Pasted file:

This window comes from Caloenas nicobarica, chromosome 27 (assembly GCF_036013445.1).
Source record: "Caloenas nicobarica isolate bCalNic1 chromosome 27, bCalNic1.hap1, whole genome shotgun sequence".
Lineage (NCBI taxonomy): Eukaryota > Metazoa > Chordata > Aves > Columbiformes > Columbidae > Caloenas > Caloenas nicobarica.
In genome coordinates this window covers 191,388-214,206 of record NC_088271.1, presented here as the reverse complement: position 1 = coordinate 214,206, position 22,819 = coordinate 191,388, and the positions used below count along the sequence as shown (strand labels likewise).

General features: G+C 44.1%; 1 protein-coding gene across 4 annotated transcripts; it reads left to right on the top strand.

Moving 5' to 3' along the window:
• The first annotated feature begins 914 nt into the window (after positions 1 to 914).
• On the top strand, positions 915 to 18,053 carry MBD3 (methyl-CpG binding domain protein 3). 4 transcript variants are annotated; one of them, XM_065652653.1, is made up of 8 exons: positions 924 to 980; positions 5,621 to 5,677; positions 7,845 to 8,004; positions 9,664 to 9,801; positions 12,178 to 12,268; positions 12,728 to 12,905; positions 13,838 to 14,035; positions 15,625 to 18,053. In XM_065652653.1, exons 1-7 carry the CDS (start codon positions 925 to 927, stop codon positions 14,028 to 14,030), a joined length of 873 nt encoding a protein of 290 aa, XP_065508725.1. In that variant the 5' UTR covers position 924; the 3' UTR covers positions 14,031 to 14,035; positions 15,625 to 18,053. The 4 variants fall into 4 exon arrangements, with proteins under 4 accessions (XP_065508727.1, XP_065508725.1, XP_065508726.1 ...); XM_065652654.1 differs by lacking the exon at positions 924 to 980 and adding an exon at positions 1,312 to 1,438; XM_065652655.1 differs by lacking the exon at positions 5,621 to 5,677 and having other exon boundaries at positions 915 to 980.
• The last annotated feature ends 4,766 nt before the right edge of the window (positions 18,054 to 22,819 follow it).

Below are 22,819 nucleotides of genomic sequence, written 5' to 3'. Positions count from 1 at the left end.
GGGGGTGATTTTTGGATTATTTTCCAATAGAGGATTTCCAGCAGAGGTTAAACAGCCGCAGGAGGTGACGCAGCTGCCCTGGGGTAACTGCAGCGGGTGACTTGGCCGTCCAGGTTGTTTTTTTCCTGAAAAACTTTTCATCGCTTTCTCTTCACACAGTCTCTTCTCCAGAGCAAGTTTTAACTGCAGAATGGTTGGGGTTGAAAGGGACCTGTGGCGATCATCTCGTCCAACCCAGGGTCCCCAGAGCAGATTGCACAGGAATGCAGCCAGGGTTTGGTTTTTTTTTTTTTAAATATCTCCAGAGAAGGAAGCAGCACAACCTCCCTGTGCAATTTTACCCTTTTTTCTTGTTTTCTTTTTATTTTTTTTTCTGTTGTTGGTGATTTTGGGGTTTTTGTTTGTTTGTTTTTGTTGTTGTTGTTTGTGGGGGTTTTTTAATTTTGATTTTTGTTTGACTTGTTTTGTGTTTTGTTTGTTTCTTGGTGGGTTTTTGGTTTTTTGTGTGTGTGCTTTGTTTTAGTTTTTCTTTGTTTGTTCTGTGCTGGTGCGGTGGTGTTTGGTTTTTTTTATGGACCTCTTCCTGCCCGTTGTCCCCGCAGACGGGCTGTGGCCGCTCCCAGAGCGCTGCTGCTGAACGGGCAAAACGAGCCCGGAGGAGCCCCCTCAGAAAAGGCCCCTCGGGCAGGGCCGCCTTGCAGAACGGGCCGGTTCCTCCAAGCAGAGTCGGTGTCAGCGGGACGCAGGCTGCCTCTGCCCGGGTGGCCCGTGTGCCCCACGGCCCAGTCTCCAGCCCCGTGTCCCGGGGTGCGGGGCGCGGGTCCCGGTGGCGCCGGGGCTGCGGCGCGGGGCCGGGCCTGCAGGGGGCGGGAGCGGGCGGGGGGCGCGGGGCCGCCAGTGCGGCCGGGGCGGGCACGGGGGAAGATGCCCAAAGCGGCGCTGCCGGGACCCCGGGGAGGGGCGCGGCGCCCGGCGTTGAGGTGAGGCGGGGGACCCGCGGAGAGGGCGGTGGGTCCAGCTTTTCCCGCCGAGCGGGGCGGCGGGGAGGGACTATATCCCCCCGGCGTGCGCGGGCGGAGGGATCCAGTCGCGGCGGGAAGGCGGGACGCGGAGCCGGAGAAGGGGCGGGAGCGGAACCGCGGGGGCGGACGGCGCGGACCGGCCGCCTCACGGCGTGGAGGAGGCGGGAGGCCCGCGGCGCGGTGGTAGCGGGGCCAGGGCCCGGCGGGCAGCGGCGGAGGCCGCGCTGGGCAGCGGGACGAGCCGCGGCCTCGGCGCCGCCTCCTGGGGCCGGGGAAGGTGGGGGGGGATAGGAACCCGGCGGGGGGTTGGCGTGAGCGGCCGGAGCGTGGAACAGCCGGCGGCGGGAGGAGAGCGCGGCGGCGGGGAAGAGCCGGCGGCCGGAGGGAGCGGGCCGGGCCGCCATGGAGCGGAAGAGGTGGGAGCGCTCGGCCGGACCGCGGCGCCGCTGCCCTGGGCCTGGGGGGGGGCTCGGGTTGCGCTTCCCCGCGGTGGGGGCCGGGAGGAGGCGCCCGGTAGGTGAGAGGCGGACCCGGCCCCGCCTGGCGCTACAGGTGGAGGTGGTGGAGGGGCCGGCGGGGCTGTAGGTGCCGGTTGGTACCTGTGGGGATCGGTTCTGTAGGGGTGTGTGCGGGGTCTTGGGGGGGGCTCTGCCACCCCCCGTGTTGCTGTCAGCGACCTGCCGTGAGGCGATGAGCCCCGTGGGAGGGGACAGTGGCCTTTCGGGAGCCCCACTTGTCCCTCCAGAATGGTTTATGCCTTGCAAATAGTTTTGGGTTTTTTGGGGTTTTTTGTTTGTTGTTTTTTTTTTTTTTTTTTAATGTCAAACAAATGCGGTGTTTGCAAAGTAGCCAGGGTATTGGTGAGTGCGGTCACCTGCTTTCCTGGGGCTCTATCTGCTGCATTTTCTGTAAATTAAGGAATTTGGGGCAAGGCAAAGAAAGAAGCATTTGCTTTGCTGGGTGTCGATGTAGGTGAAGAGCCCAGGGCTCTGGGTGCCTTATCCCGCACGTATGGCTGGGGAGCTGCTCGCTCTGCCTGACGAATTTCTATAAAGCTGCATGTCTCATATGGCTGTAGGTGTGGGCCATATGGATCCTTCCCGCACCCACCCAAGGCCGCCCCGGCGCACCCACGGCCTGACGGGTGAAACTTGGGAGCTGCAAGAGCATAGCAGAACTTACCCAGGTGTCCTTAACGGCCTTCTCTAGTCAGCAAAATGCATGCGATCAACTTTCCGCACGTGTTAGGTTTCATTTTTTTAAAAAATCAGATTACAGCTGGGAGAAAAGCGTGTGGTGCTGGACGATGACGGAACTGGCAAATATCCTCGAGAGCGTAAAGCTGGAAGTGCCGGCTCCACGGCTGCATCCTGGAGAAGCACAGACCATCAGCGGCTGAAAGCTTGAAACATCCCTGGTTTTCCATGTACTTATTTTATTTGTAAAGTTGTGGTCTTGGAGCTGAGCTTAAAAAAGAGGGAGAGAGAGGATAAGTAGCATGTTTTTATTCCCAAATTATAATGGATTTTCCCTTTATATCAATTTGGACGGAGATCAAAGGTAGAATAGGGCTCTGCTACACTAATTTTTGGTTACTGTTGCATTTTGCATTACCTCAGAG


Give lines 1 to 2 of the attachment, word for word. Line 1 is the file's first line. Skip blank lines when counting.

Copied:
This window comes from Caloenas nicobarica, chromosome 27 (assembly GCF_036013445.1).
Source record: "Caloenas nicobarica isolate bCalNic1 chromosome 27, bCalNic1.hap1, whole genome shotgun sequence".